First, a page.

The New York state attorney general on Thursday sued security vendor Network Associates Inc. for violating free speech laws with a clause in its user agreement that prohibits users from criticizing the companys products.
The suit charges that the clauses are illegal and harm the public by preventing discussion of problems and defects in the companys products.
"It is unconscionable that a reputable software developer such as Network Associates would seek to chill and censor public speech and debate about its products," said Eliot Spitzer, attorney general of New York. "Whether the subject is political debate or debate over which software to buy, we must protect free and open speech from intimidation in order to preserve the publics right to information."
Spitzer is seeking to prevent enforcement of the "restrictive covenants" that he says prevent product reviews and open criticism of Network Associates software. He also contends that because the clause tells consumers that the restrictions are legal under existing "rules and regulations," the company has committed an unlawful deceptive practice.
Officials at the Santa Clara, Calif., company contend that the suit is outdated and that the clause was simply meant to prevent reviewers from publishing articles based on older versions of software.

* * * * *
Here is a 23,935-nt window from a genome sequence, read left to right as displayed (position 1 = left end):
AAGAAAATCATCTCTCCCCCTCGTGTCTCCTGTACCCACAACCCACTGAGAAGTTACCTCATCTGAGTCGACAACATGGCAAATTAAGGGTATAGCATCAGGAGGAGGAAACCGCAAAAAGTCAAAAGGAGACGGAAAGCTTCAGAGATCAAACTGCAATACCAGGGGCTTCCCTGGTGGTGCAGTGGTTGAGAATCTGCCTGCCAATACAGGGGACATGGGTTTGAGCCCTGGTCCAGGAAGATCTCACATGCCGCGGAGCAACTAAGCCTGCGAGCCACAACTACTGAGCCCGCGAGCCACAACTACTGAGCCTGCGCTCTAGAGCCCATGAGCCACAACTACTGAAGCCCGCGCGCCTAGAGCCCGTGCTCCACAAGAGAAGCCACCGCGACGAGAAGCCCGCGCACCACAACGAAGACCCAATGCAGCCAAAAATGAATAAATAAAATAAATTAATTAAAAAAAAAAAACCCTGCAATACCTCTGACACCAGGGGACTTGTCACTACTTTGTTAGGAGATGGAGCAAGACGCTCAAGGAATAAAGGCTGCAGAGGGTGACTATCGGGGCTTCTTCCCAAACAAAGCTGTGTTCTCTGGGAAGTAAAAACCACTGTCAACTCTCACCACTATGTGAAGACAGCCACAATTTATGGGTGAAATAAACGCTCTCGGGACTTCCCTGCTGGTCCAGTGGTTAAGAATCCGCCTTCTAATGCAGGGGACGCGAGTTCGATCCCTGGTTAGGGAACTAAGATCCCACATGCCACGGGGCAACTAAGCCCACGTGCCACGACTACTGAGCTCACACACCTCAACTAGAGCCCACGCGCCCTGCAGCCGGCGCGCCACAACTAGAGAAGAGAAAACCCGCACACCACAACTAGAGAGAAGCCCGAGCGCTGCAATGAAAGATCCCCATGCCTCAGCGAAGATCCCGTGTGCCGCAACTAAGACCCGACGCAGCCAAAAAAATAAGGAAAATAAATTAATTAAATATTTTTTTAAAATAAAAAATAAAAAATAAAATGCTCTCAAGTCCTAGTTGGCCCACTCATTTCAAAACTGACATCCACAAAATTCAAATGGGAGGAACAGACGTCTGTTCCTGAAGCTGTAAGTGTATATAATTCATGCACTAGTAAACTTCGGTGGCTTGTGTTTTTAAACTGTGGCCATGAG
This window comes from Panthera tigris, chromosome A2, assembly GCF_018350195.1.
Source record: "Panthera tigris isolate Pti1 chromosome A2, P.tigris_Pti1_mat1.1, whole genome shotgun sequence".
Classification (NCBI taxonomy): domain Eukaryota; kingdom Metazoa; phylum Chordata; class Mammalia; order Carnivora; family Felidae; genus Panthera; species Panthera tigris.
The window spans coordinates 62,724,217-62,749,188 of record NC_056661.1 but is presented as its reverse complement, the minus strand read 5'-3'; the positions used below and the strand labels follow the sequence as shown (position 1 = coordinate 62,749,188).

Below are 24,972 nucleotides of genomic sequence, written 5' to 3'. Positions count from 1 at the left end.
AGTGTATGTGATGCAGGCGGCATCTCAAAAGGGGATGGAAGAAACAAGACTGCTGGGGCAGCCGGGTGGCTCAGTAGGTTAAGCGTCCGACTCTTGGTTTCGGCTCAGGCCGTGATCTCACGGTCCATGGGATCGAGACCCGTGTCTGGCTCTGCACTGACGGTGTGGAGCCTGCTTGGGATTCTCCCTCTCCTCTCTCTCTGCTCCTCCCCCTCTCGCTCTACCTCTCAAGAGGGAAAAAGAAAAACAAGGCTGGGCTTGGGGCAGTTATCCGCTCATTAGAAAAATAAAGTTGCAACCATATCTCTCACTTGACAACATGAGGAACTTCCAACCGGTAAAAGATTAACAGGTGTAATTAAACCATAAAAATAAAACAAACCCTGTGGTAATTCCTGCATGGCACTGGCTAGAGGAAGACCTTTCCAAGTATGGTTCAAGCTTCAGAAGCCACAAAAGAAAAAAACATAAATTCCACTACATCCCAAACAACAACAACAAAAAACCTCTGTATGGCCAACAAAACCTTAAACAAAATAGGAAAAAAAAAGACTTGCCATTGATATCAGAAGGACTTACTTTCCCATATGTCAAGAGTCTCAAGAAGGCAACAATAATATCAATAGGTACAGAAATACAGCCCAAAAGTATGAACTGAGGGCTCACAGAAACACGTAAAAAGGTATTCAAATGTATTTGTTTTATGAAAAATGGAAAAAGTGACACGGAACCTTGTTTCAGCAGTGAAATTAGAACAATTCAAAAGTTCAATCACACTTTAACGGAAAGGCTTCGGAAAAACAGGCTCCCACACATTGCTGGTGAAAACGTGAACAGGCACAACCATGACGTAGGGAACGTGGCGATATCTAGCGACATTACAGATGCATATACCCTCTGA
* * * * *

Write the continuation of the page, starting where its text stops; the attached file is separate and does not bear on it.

"Our goal was and is to make sure that customers get the best available information," said Kent Roberts, executive vice president and legal counsel at Network Associates. "Weve seen benchmark tests come out on old versions of our products. The clause is a communications tool in our minds to make sure that were talking to the reviewers and the customers."
The suit drew support from the Consumers Union, which publishes Consumer Reports magazine, as well as Lawrence Lessig, a prominent expert on Internet law at Stanford Universitys School of Law in Palo Alto, Calif.
"This is an extraordinarily important case for the New York AG to bring," Lessig said. "If software manufacturers dont want their customers criticizing them, they should make good software."